Faithful Moslems are familiar with Our Lady and the Saviour because Mohammed speaks of them in clear and penetrating terms in the Koran. Chapter III of Sura quotes the words of Allah: “Oh Mary! Lo: Allah hath chosen thee and made thee pure, and preferred thee above (all) the women of creation.” And Sura XIX is entirely dedicated to Mary, and mostly to the history of the Annunciation. The Koran accepts the fact of the Immaculate Conception, though Christ is considered only a prophet. The devotion of the Saviour to his Mother is also known to the faithful from Sura XIX where Mohammed attributes the following words to Christ: “…And (hath made me) dutiful toward her who bore me, and hath not made me arrogant, unblessed.”

 

Thus, it is understandable that Mohammedans, who become aware of the unique position of Our Lady among Catholics and generally among all Christians, are devoted to her. There is much evidence, throughout the centuries, of this Moslem veneration of the Gracious Lady. Though they fought Christians because Mohammed, in the Koran, blames the followers of Jesus for many evils, only the savage or ignorant would have done any harm to an image of the Virgin. St. Louis, King of France, who was the prisoner of Moslems in the Holy Land, was treated generously, and received a gift, an image of the Holy Virgin, from the hands of the Sultan. This image, later enshrined in Le Puy, France, was venerated by the Moslems. The holy places in Palestine, and particularly those of Lala Meriem, are kept in greatest esteem.

 

At present, the veneration is extraordinary because the Moslems frequent Catholic churches. Once, the chaplain of the Basilica in Algiers approached two Mohammedans after their prayer, and asked them why they had come. They answered that they had come to ask Lala Meriem to obtain the cessation of the famine in their village. A kneeling woman cried: “I am sick and suffer so much. You must cure me, Meriem.” Another woman said: “I am praying to Meriem so that she will send me a good husband,” and innumerable people go by themselves to one of the chaplains if he is around and say: “I was asking Meriem for her Haraka (blessing).” Many women, with veiled faces, after having received permission from their husbands, come simply to place a candle before the shrine of Lala Meriem.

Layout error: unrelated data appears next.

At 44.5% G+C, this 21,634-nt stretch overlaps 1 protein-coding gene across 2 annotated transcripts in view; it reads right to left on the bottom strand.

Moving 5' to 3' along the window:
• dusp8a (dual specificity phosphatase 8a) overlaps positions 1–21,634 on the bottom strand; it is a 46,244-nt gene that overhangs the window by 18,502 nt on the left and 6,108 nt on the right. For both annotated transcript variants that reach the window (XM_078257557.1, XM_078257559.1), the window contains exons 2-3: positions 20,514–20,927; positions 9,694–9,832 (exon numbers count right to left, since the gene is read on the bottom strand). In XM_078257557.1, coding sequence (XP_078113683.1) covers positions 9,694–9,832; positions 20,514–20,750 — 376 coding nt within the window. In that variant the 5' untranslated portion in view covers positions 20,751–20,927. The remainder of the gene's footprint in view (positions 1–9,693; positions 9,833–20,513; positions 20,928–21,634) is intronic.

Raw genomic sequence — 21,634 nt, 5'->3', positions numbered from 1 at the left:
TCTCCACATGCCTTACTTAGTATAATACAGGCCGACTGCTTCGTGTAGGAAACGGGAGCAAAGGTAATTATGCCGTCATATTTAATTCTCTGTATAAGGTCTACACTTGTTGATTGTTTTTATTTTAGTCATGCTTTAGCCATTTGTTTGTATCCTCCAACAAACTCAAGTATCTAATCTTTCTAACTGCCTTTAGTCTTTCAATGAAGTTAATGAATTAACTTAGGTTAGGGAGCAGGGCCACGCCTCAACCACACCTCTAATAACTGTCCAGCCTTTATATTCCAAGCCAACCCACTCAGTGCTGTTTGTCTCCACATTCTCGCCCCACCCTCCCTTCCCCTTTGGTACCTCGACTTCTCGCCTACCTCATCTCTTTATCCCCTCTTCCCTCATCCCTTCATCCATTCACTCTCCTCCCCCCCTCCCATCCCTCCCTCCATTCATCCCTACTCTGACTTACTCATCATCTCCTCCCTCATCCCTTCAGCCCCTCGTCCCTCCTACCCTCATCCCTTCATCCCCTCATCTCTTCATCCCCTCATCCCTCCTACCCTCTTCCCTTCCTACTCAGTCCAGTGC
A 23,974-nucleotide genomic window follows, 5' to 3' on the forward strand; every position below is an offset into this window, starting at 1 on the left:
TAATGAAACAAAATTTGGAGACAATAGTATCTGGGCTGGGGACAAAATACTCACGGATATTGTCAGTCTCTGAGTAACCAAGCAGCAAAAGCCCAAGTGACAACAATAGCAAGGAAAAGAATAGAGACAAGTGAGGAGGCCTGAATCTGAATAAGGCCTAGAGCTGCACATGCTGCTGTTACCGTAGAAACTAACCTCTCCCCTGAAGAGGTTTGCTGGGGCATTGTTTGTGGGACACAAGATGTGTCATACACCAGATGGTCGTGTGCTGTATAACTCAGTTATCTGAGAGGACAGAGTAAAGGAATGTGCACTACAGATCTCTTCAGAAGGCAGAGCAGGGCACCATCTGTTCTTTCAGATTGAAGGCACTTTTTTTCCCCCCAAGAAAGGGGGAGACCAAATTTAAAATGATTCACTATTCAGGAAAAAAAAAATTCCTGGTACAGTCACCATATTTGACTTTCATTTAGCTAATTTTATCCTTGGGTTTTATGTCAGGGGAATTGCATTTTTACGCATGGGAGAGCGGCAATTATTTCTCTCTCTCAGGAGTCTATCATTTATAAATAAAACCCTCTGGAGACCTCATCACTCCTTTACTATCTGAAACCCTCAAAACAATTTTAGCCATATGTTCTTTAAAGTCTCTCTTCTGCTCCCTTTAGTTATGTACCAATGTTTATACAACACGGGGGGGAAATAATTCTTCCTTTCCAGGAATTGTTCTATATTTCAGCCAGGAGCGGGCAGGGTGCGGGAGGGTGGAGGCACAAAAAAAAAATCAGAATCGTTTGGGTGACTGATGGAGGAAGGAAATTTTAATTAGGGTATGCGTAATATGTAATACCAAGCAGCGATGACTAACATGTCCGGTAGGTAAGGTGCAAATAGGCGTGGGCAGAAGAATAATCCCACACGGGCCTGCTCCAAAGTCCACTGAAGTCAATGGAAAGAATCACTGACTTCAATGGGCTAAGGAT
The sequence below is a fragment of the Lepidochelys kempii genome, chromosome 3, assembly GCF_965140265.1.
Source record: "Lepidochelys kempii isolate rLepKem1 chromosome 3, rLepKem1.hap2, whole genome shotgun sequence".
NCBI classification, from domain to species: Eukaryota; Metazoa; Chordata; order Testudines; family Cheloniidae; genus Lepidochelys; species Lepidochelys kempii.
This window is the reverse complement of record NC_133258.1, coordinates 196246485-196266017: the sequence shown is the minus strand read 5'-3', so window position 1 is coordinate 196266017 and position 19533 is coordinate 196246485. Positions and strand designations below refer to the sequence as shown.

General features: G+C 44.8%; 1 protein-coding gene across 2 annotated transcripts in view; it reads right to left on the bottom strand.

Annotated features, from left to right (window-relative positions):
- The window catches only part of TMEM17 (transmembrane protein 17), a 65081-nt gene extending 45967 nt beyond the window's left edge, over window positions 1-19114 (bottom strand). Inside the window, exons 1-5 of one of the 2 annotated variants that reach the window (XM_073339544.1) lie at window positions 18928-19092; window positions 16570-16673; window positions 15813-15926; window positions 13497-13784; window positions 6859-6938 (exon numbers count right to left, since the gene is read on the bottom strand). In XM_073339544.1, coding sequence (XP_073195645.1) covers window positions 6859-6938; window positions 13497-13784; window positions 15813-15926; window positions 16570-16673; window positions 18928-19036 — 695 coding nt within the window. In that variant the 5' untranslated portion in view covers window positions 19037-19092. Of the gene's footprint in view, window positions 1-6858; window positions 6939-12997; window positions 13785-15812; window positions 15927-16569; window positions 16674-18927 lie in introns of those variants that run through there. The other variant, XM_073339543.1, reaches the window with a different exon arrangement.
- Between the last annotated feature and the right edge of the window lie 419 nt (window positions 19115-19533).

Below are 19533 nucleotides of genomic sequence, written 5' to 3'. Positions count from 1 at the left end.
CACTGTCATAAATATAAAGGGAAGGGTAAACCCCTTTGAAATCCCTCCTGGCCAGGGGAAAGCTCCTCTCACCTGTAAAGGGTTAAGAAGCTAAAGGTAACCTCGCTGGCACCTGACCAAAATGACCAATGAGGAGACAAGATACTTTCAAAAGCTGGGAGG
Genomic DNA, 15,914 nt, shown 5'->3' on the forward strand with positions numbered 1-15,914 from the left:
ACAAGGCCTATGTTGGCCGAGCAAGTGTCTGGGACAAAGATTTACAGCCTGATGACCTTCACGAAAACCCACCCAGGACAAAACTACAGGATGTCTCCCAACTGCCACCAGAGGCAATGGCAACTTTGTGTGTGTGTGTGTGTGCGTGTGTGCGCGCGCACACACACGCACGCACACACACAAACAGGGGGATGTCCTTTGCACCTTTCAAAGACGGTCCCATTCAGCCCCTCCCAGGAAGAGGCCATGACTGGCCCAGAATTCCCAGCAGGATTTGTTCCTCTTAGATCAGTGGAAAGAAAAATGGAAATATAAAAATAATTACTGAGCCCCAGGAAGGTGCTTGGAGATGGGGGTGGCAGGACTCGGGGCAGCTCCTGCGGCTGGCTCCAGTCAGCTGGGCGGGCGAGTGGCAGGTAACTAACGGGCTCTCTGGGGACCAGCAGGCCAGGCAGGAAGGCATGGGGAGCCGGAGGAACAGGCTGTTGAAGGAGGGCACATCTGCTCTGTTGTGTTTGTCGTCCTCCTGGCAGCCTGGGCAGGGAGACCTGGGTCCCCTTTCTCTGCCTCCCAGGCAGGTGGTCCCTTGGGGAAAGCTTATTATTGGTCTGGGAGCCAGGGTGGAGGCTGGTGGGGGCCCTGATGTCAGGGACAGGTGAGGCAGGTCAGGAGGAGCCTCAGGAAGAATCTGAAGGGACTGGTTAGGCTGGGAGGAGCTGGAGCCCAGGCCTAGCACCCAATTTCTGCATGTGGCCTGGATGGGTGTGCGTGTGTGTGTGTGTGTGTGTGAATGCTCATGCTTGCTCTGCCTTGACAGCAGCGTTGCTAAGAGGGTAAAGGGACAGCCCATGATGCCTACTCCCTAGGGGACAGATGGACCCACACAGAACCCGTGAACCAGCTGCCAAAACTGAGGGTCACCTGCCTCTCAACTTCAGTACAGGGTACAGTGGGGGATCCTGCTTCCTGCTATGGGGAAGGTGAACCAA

Commentary (We say this special prayer)

Pray to Our Lady, Mother of Africa.

Our Lady of Africa, in whose maternal and immaculate heart the whole human race finds refuge, look with favour upon the Muslims, who honour you as the mother of Jesus and the most blessed among women. Obtain for them the grace to seek the fullness of Light and Truth, until we may all share, as one people of God, the revelation of His infinite Love for all men, made manifest in the sacrifice of His only Son, our Lord Jesus Christ. And since you are the Mother of the Church, preserve the local Churches of Africa as true and fruitful Messengers of the Word, proclaiming it always, in perfect communion with the universal Church under Peter. Obtain for them and for our Society an increase of dedicated workers. Sharpen our vision to discern and our resolve to respond to new and pressing apostolic needs.

 Help us, O Lady and Queen of Africa, to be effective witnesses to the Gospel. Thus, may we come to be worthy of our calling and, as the Most Holy Name of God, Father, Son and Spirit, was glorified in you, O Mary, so it may be in us, forever and ever. Amen

 

Blessing

O Mary, Mother of Jesus, Mother of Christians, Mother of the Church and Mother of Africa, intercede for your children scattered over the African landscape and beyond who pass through hunger, oppressive governments, hate for Christianity, trafficking and all forms of evil. Pray to Jesus your Son again for us and may we go with the blessing of Almighty God, the Father, and the Son, and the Holy Spirit. Amen!